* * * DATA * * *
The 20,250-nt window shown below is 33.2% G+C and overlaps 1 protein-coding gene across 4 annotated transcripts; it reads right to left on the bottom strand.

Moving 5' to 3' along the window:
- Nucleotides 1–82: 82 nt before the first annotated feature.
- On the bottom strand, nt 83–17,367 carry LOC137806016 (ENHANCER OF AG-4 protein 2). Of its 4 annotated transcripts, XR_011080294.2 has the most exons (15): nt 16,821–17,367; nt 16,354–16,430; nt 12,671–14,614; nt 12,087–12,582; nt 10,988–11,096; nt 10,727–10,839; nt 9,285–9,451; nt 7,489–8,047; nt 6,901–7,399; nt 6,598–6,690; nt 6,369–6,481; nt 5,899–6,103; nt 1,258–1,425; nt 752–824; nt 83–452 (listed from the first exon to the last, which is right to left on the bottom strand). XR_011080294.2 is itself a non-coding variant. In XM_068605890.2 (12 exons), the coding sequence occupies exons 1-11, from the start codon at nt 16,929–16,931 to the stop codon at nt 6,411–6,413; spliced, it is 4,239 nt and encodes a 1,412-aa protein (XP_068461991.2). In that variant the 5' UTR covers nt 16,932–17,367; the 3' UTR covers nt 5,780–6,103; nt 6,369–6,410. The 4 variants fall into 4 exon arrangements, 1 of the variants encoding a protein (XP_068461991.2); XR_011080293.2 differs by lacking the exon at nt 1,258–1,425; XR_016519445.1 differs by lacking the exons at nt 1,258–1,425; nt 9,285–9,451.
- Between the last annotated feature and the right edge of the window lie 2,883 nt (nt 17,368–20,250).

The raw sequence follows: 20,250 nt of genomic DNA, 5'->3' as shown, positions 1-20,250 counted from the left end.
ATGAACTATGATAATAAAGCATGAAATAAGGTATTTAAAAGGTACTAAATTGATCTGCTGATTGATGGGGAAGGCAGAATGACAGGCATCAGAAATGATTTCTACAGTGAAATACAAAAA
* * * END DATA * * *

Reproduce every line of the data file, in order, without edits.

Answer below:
The 20,250-nt window shown below is 33.2% G+C and overlaps 1 protein-coding gene across 4 annotated transcripts; it reads right to left on the bottom strand.

Moving 5' to 3' along the window:
- Nucleotides 1–82: 82 nt before the first annotated feature.
- On the bottom strand, nt 83–17,367 carry LOC137806016 (ENHANCER OF AG-4 protein 2). Of its 4 annotated transcripts, XR_011080294.2 has the most exons (15): nt 16,821–17,367; nt 16,354–16,430; nt 12,671–14,614; nt 12,087–12,582; nt 10,988–11,096; nt 10,727–10,839; nt 9,285–9,451; nt 7,489–8,047; nt 6,901–7,399; nt 6,598–6,690; nt 6,369–6,481; nt 5,899–6,103; nt 1,258–1,425; nt 752–824; nt 83–452 (listed from the first exon to the last, which is right to left on the bottom strand). XR_011080294.2 is itself a non-coding variant. In XM_068605890.2 (12 exons), the coding sequence occupies exons 1-11, from the start codon at nt 16,929–16,931 to the stop codon at nt 6,411–6,413; spliced, it is 4,239 nt and encodes a 1,412-aa protein (XP_068461991.2). In that variant the 5' UTR covers nt 16,932–17,367; the 3' UTR covers nt 5,780–6,103; nt 6,369–6,410. The 4 variants fall into 4 exon arrangements, 1 of the variants encoding a protein (XP_068461991.2); XR_011080293.2 differs by lacking the exon at nt 1,258–1,425; XR_016519445.1 differs by lacking the exons at nt 1,258–1,425; nt 9,285–9,451.
- Between the last annotated feature and the right edge of the window lie 2,883 nt (nt 17,368–20,250).

The raw sequence follows: 20,250 nt of genomic DNA, 5'->3' as shown, positions 1-20,250 counted from the left end.
ATGAACTATGATAATAAAGCATGAAATAAGGTATTTAAAAGGTACTAAATTGATCTGCTGATTGATGGGGAAGGCAGAATGACAGGCATCAGAAATGATTTCTACAGTGAAATACAAAAA